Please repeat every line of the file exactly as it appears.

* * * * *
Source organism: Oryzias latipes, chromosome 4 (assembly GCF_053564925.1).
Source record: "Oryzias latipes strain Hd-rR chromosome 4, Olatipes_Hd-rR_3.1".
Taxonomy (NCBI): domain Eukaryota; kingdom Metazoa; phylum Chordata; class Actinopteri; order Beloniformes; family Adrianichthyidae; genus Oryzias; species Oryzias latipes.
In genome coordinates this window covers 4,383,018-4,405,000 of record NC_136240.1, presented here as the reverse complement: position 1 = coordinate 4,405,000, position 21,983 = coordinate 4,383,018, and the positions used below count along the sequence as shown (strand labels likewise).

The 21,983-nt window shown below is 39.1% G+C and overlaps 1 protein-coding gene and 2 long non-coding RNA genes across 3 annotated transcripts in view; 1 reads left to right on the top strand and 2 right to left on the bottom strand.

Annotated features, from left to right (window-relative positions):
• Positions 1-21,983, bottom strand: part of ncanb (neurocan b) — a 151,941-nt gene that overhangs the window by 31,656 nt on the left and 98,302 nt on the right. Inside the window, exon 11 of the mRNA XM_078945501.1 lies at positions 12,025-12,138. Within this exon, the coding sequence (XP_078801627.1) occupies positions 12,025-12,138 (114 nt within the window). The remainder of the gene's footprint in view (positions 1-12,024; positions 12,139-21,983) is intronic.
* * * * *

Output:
Source organism: Oryzias latipes, chromosome 4 (assembly GCF_053564925.1).
Source record: "Oryzias latipes strain Hd-rR chromosome 4, Olatipes_Hd-rR_3.1".
Taxonomy (NCBI): domain Eukaryota; kingdom Metazoa; phylum Chordata; class Actinopteri; order Beloniformes; family Adrianichthyidae; genus Oryzias; species Oryzias latipes.
In genome coordinates this window covers 4,383,018-4,405,000 of record NC_136240.1, presented here as the reverse complement: position 1 = coordinate 4,405,000, position 21,983 = coordinate 4,383,018, and the positions used below count along the sequence as shown (strand labels likewise).

The 21,983-nt window shown below is 39.1% G+C and overlaps 1 protein-coding gene and 2 long non-coding RNA genes across 3 annotated transcripts in view; 1 reads left to right on the top strand and 2 right to left on the bottom strand.

Annotated features, from left to right (window-relative positions):
• Positions 1-21,983, bottom strand: part of ncanb (neurocan b) — a 151,941-nt gene that overhangs the window by 31,656 nt on the left and 98,302 nt on the right. Inside the window, exon 11 of the mRNA XM_078945501.1 lies at positions 12,025-12,138. Within this exon, the coding sequence (XP_078801627.1) occupies positions 12,025-12,138 (114 nt within the window). The remainder of the gene's footprint in view (positions 1-12,024; positions 12,139-21,983) is intronic.